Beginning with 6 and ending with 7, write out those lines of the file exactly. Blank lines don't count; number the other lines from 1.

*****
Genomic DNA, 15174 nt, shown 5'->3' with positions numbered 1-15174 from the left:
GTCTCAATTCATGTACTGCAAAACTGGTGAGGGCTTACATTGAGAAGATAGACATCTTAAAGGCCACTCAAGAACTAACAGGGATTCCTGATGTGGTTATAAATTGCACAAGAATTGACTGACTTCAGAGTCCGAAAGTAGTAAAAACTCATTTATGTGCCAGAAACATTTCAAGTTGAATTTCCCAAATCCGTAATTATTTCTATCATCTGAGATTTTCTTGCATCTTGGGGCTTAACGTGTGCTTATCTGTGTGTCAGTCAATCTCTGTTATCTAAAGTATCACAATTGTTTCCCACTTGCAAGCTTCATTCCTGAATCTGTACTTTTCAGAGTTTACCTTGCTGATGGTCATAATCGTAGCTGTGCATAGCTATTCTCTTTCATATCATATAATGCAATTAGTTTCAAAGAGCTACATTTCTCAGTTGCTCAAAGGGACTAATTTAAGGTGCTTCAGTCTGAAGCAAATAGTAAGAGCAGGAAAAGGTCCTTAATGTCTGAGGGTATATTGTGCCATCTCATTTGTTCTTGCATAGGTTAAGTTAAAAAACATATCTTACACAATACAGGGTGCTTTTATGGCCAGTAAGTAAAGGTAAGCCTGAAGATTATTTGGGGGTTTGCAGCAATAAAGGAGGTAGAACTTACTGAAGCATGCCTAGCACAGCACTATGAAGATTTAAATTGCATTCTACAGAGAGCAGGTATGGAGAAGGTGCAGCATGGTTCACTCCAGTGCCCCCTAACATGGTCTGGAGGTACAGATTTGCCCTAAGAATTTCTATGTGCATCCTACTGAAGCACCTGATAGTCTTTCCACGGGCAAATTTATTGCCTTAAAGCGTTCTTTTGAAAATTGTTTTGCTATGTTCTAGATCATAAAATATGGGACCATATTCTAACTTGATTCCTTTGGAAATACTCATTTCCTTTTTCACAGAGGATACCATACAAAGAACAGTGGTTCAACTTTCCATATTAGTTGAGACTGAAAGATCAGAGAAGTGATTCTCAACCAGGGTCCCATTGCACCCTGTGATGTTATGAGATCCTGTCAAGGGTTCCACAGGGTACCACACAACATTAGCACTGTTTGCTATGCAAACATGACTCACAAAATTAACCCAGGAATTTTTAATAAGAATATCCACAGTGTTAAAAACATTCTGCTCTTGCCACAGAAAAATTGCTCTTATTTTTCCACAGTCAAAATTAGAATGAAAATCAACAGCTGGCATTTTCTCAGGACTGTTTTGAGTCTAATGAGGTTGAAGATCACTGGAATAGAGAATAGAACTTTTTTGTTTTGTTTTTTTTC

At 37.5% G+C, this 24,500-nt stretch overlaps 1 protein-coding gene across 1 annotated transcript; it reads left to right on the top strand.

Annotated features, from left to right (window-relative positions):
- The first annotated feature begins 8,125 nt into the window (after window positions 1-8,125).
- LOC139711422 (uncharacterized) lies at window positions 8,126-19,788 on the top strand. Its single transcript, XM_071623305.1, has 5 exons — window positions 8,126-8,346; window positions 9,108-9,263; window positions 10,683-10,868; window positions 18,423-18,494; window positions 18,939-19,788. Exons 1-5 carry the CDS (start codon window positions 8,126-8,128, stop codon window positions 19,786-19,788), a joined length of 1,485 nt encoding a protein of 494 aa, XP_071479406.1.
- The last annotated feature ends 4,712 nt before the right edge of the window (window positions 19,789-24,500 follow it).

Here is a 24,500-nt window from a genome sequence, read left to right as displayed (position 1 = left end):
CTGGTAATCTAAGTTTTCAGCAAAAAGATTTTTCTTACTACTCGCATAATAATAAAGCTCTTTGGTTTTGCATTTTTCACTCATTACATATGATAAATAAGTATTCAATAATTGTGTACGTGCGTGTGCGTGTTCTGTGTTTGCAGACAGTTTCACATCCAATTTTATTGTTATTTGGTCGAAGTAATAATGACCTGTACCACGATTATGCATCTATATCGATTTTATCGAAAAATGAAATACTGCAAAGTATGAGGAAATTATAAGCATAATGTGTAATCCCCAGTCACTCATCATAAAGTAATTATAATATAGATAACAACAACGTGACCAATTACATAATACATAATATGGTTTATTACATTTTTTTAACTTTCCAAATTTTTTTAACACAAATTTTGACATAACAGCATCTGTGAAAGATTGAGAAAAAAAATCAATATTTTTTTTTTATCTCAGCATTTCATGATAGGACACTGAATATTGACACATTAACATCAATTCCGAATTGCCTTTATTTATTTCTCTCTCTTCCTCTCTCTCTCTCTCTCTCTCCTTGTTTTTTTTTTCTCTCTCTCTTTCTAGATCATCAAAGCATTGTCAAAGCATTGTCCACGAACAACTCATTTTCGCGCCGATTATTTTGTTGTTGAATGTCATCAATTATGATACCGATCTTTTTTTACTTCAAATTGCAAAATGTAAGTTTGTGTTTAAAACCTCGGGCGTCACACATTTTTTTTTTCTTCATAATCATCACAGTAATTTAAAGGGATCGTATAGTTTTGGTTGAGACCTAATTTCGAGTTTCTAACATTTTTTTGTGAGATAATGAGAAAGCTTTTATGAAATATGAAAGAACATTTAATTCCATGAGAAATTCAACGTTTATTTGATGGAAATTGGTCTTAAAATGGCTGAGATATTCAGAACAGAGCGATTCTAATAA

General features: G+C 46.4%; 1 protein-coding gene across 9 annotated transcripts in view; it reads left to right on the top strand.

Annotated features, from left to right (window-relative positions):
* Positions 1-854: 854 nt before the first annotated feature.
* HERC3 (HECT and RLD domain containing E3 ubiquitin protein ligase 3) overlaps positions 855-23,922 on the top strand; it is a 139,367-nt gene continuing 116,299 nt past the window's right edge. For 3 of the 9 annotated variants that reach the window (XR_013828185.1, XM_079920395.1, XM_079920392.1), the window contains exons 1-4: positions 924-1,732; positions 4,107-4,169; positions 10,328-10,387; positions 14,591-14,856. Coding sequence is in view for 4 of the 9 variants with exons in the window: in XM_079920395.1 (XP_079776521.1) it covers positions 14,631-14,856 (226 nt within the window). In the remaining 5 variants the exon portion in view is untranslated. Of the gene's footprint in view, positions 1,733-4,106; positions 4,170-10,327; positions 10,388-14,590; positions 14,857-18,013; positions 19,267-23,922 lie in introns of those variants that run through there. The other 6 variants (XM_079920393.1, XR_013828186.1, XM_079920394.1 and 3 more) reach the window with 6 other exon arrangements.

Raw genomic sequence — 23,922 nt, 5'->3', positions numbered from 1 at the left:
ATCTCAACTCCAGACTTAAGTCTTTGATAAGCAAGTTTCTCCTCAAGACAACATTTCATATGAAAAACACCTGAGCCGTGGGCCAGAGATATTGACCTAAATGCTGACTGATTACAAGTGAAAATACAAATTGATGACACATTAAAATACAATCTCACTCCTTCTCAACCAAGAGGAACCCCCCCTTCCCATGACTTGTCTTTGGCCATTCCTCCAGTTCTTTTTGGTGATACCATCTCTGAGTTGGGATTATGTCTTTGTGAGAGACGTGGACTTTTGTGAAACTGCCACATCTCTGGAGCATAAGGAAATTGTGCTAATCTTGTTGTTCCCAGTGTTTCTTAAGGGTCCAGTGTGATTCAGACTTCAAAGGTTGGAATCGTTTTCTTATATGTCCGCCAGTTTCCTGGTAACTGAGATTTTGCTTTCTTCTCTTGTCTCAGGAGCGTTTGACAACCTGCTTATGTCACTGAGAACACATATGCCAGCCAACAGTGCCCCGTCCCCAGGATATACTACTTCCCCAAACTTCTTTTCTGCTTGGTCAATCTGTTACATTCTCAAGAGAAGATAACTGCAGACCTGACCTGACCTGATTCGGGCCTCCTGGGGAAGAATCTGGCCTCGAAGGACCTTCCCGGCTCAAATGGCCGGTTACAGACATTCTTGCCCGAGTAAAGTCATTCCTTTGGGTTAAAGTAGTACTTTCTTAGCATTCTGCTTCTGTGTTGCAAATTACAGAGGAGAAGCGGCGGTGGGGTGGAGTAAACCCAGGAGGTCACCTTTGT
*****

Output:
- LOC139711422 (uncharacterized) lies at window positions 8,126-19,788 on the top strand. Its single transcript, XM_071623305.1, has 5 exons — window positions 8,126-8,346; window positions 9,108-9,263; window positions 10,683-10,868; window positions 18,423-18,494; window positions 18,939-19,788. Exons 1-5 carry the CDS (start codon window positions 8,126-8,128, stop codon window positions 19,786-19,788), a joined length of 1,485 nt encoding a protein of 494 aa, XP_071479406.1.
- The last annotated feature ends 4,712 nt before the right edge of the window (window positions 19,789-24,500 follow it).